Southeast Asia, Indonesia, Java, Majapahit Empire, ca. 15th century CE. A very old example of an iron kris (keris). The handle is in the form of a standing anthropomorphic figure whose head is bent forward. The cast form has a great deal of detail on both front and back, giving the figure clothing and a haunting face. The iron blade is narrow, with the characteristic flared shape of many krises just below the guard. A wooden sheath protects the blade, which is a more recent addition to the piece, probably made in the early 20th century to replace another. Size with sheath: 4.75" W x 14.45" H (12.1 cm x 36.7 cm)
The kris is both a weapon and a spiritual object. The oldest known are from the 10th century CE; they are thought to have originated on the island of Java. The bladesmith, called an empu, formed the blade from layers of different iron ores and meteorite nickel. In high quality ones, the metal is folded dozens or even hundreds of times. Kris were worn every day and in special ceremonies; both men and women wear them. They were passed down through families. They were used for display, as talismans with magical powers, and weapons, and as heirlooms, as accessories for ceremonial dress, and indicators of social status. Kris blades are narrow, with wide, symmetrical bases. The aesthetic value has three elements: dhapur, the shape and design of the blade, with 40 variants; pamor, the pattern of metal alloy decoration on the blade, with 120 variants; and tangguh, the age and origin of kris. In 2005, the kris became a UNESCO Masterpiece of the Oral and Intangible Heritage of Humanity.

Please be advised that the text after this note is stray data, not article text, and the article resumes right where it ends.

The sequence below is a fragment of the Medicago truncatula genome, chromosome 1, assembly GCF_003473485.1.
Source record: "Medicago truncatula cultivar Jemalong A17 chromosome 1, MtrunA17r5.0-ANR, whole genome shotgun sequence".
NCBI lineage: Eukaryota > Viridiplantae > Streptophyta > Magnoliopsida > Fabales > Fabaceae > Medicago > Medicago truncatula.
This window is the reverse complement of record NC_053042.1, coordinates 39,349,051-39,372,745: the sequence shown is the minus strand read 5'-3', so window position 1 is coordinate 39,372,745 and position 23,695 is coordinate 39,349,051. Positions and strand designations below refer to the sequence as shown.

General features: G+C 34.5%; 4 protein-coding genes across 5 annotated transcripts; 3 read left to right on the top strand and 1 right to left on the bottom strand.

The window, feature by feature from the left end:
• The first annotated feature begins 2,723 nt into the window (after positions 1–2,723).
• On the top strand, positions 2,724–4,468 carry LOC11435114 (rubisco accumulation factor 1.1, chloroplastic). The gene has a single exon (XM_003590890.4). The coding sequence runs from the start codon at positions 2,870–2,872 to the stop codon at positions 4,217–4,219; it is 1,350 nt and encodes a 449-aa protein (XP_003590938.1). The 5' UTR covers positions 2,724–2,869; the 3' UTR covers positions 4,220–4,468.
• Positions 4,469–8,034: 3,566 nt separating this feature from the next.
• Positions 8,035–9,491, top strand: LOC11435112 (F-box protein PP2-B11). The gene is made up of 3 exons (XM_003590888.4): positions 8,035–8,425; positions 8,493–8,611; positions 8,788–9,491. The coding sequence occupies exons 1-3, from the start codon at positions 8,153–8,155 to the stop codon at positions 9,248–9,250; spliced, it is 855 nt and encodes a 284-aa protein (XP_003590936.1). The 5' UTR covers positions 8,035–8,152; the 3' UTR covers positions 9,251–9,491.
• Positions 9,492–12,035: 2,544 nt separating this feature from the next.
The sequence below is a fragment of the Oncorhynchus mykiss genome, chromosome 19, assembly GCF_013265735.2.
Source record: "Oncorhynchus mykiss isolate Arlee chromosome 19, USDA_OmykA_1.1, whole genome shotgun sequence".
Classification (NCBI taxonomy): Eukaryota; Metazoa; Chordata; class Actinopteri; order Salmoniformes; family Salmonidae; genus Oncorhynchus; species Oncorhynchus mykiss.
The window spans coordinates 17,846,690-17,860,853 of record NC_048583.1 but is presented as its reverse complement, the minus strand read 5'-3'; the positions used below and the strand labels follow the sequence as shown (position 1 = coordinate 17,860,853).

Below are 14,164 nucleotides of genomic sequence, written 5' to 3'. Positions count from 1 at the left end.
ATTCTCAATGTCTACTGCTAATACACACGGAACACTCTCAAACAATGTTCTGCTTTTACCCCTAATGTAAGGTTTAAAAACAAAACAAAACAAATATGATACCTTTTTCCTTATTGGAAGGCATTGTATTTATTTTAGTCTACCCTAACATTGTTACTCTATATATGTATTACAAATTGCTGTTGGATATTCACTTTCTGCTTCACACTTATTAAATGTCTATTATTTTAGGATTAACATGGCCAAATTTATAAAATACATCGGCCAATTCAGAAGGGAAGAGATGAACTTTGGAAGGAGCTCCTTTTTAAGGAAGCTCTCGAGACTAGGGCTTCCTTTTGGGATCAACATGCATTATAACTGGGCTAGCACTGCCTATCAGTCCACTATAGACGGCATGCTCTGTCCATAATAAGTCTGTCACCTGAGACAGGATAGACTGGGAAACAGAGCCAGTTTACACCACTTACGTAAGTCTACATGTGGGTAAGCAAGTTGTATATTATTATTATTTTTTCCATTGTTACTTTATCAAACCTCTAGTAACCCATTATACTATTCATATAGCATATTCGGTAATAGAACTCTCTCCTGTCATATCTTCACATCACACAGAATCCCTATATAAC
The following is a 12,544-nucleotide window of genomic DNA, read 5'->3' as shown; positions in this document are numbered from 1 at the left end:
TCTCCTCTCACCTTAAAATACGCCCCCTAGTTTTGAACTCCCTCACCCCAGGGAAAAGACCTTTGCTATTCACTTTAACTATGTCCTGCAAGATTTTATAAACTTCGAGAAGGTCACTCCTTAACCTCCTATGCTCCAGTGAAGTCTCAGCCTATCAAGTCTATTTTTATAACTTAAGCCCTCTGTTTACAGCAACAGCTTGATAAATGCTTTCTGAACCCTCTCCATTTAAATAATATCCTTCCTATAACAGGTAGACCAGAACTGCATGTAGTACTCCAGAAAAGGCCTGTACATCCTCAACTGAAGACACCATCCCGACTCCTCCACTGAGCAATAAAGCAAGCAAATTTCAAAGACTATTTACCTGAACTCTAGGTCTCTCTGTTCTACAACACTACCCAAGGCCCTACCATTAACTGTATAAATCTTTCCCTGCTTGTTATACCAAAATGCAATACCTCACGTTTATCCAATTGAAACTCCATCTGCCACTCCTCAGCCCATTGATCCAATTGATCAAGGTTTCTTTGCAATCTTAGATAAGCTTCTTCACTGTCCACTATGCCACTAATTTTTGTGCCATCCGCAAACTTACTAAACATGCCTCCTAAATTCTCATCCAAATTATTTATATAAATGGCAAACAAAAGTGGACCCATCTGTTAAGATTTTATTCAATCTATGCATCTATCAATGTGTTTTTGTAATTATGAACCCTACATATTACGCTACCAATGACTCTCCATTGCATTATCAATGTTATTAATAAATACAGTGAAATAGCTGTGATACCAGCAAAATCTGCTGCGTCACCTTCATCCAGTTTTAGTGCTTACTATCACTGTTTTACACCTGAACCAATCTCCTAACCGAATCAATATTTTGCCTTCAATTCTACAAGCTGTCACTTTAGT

Provenance: private Rochester, Michigan, USA collection
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